Obituary: John Gwilliam, rugby player
John Albert Gwilliam – Welsh rugby captain and teacher. Born: 28 February, 1923. Died: 21 December, 2016, aged 93.
John Gwilliam, who has died two months short of his 94th birthday, was one of the greatest Welsh rugby union captains – losing just three times in his 13 games as skipper and twice leading the Red Dragons to Grand Slams in the old Five Nations.
But what really helped him stand out was the fact that the majority of his caps as captain came when he was playing his rugby well away from South Wales, for Edinburgh Wanderers.
This came during a three-year spell on the teaching staff at Glenalmond College. Back then, the big Edinburgh clubs – Accies, Heriot’s, Watsonians etc were “closed” clubs; to play for them you had to be either a former pupil or a teacher at the relevant school. As a “foreign” player, in Scotland, Gwilliam’s best chance of top-flight rugby was with Wanderers, then, as today, as Murrayfield Wanderers, tenants of the SRU and playing home games at Murrayfield.
Pontypridd-born Gwilliam won Welsh schoolboy caps while at Monmouth School. From there he went up to Trinity College, Cambridge in 1941; but, a year later, he was commissioned into the Royal Tank Regiment, seeing active service in Europe. On demob, he returned to South Wales to play for Newport, prior to returning to Cambridge to complete his degree, in 1947.
He won his “Blue” in the victorious Cambridge XV of 1947, before suffering defeat when winning his second “Blue” the following year. By then, he was a full Welsh internationalist, having won the first of his 23 caps in a victory over the touring Australians, in Cardiff, in December, 1947.
This came as a second row, but, by 1950, by which time he had left Cambridge and started teaching at Glenalmond, he had switched to number eight, where he would win 18 of his 23 caps. He became Wales’s 59th captain for the Calcutta Cup match in 1950, being appointed on the day before the game, when Bleddyn Williams had to drop out through injury.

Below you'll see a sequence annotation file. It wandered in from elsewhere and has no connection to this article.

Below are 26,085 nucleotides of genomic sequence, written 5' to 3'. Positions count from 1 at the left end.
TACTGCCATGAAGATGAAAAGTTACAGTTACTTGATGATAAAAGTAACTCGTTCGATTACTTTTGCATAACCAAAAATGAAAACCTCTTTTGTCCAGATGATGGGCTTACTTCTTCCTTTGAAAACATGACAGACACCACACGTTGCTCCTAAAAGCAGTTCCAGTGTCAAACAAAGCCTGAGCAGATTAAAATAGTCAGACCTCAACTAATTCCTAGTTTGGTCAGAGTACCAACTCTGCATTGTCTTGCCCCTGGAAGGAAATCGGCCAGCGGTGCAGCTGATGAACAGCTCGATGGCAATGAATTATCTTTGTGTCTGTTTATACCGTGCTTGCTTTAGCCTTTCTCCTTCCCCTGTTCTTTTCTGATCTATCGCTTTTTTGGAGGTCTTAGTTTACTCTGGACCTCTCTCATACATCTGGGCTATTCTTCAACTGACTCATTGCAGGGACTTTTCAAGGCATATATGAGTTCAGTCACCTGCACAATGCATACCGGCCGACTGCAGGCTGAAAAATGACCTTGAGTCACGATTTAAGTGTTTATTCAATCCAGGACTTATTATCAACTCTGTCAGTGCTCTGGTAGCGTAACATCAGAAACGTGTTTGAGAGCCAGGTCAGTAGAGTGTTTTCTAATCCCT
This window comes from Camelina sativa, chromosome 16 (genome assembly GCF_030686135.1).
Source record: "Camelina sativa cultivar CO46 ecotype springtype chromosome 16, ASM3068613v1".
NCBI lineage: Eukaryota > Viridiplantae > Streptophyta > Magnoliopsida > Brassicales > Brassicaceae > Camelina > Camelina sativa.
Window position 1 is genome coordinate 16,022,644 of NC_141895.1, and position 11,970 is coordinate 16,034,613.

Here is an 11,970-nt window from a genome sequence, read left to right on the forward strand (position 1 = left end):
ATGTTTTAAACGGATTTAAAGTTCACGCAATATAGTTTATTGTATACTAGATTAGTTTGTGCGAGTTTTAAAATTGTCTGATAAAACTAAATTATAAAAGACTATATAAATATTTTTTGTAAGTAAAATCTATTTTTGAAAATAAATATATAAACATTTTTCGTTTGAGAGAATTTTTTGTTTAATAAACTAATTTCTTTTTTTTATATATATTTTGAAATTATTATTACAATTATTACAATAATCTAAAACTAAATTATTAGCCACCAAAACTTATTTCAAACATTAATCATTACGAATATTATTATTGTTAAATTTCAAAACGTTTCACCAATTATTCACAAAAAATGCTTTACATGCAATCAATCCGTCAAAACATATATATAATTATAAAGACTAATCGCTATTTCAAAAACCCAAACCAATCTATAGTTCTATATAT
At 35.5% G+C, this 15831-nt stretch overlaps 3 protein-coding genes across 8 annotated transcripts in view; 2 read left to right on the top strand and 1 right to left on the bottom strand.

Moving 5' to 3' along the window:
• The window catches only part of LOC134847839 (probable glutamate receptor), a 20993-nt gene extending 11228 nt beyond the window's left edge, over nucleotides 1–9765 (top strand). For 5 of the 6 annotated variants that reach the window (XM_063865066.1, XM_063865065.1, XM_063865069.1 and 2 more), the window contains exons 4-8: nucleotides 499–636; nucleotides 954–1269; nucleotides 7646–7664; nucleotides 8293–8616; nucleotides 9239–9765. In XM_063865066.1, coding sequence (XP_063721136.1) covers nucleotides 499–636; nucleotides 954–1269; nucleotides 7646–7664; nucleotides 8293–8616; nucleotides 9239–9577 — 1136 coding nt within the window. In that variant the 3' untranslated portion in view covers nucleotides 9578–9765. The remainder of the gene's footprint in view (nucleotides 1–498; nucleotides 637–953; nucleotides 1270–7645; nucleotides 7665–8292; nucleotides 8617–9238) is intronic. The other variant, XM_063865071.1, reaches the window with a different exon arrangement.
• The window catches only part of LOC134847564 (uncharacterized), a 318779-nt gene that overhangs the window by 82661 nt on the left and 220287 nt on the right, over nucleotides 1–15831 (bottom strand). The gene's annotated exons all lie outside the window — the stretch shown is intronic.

Gwilliam’s own recollections of his appointment makes interesting reading. He said: “A senior Welsh RU official came over to me and said: ‘Unfortunately Bleddyn cannot play so we are making you captain tomorrow. You are quite free to play your own game, but don’t hold the ball in the back row of the scrum, don’t throw out any of those long passes and don’t flip the ball back from the line out’. These provisos contained almost all my limited ideas on winning a rugby match at the time.”
It worked, however, as Wales achieved their first Grand Slam since 1911, and of the 18 players they used during the Five Nations, 14 were selected for the 1950 British Lions touring side to visit Australia and New Zealand. Gwilliam was one of the four who stayed home – he was unable to obtain release from his teaching duties at Glenalmond and thus, unable to join club-mate Graham Budge of Wanderers on the tour. It was felt, at the time, had he been available, Gwilliam would have been appointed Lions’ captain for the trip.
In 1951 his intimate knowledge of Murrayfield did him little good as, in one of the greatest upsets in rugby union history, an untried Scottish team beat Gwilliam’s star-studded Welsh visitors, who fielded 11 Lions, 19-0 in what has gone down in history as “Peter Kininmonth’s match”.
So, no back-to-back Grand Slams for Wales, but in 1952 Gwilliam led them to a second clean sweep of the Five Nations.
The following season, he left Glenalmond and Wanderers for Bromsgrove School and Gloucester. While at Kingsholm, he became the first Gloucester player to lead his national side.
He had lost the Welsh captaincy to Bleddyn Williams by the time he played in the side which beat the All Blacks in 1953, the last time Wales have beaten the New Zealanders and, after losing his place for Wales, he hung up his boots in 1955. He had played for Wales, the Barbarians, Newport, Cambridge University, Edinburgh Wanderers, Gloucester, Llanelli, Wasps and London Welsh.
Gwilliam had a long and distinguished career in teaching. From Bromsgrove, he went on to be Head of Lower School at Dulwich College, before, in 1963, he was appointed headmaster at Birkenhead School, a post he filled for 25 years until his retirement in 1988.
He then moved to spend his last years living in Llanfairfechan, in Gwynedd, before declining health saw him move into a nursing home in Deganwy, overlooking Conwy Bay.
Gwilliam was inducted in the Welsh Sporting Hall of Fame in 2005. He also wrote a well-received book “Rugby Football Tactics”.
In 1949 he married Pegi Lloyd George. The couple had five children, David, who died, aged 61, in 2014 and Peter, Philip, Catherine and Rhiannon, who survive him.